As climate change once again took center stage at the Capitol this year, much of the legislative push involved making “disadvantaged communities” a bigger part of California’s greenhouse gas and pollution reduction efforts. In addition to requiring that regulators prioritize the impact on poor areas when setting new climate policies, a long-awaited deal to spend money raised by the cap-and-trade program hinged on directing more of those dollars to the neediest parts of the state.
But what exactly constitutes a disadvantaged community? California is still refining its definition. It recently released a draft for the third version of its CalEnviroScreen database, which assigns scores to more than 8,000 census tracts in the state based on environmental and socioeconomic factors such as the presence of hazardous waste facilities and the unemployment rate.
Not everyone is totally satisfied. Some groups in the Bay Area have complained that they are missing out on funding because the methodology favors Southern California and the Central Valley, where pollution is worse.
The Office of Environmental Health Hazard Assessment and the California Environmental Protection Agency will lead a community workshop on proposed changes in the latest CalEnviroScreen draft, 6 p.m. at the Fruit Ridge Community Collaborative on 44th Street.
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WORTH REPEATING: “Maybe Sutter is available for this project, too.” - Connie Conway, former Assembly GOP leader, joking that Democratic Gov. Jerry Brown would lend his dog to push college students to vote. Brown used Sutter in 2012 to urge a tax hike vote on campuses.
NOT TAKING CHANCES: Assemblyman Kevin McCarty should not have a difficult reelection campaign. The first-term Sacramento Democrat won 99.5 percent of the vote in the June primary, and now faces a 21-year-old bisexual, pro-choice Republican Sacramento State student who secured his spot on the November ballot with 254 write-in votes. But one can never be too careful – or too generous to colleagues in more competitive races – so McCarty is hosting a fundraiser at 5 p.m. at the Oak Park Brewing Company on Broadway. Tickets are between $50 and $2,500.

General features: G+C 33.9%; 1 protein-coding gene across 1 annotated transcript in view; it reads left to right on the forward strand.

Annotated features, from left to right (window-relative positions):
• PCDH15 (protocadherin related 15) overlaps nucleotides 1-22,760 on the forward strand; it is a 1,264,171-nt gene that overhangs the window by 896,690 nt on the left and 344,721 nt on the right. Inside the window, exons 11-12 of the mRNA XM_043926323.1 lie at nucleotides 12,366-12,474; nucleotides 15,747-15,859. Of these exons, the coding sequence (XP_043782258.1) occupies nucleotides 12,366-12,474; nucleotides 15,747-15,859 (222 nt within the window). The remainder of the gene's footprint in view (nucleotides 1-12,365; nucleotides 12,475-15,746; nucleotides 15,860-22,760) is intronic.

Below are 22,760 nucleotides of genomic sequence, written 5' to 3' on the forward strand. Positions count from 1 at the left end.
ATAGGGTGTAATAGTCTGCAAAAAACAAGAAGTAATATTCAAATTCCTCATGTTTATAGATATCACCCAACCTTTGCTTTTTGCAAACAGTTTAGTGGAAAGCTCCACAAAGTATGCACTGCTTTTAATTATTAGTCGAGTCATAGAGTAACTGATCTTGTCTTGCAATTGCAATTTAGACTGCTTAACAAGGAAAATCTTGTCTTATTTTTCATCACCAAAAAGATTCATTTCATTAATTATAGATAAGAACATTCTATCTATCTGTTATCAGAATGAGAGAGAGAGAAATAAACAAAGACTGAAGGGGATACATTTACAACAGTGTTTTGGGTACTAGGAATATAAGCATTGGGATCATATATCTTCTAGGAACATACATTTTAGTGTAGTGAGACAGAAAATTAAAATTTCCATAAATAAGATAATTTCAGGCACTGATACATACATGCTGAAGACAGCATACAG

BY THE NUMBERS: All those mailers, TV ads and other advocacy efforts by outside spending groups in California legislative races don't come cheap. So far this month, Realtors, unions and others have donated almost $3.2 million to various outside spending committees. The Chicago-based National Association of Realtors wrote a $440,000 check on Sept. 14 to the California Alliance for Progress and Education, “an alliance of small business organizations” which has been active on behalf of Republican candidates in five Assembly and Senate contests.
$AYONARA: In Sacramento, even goodbye to a departing lawmaker can be said with one’s checkbook. Termed-out state Sen. Mark Leno, D-San Francisco, has yet to publicly announce his future political plans, but he has still invited supporters to contribute to whatever those may be with a farewell lunch at noon at Mayahuel on K Street. The fundraiser ($500 for “a pat on the back” or $1,000 for “a kick out the door”) benefits a 2018 lieutenant governor campaign account, an example of the out-year committees that legislators often open to raise money while they are figuring out what office they actually want to run for next.
CELEBRATIONS: Happy birthday to Assemblyman Devon Mathis, R-Visalia, who turns 34 today.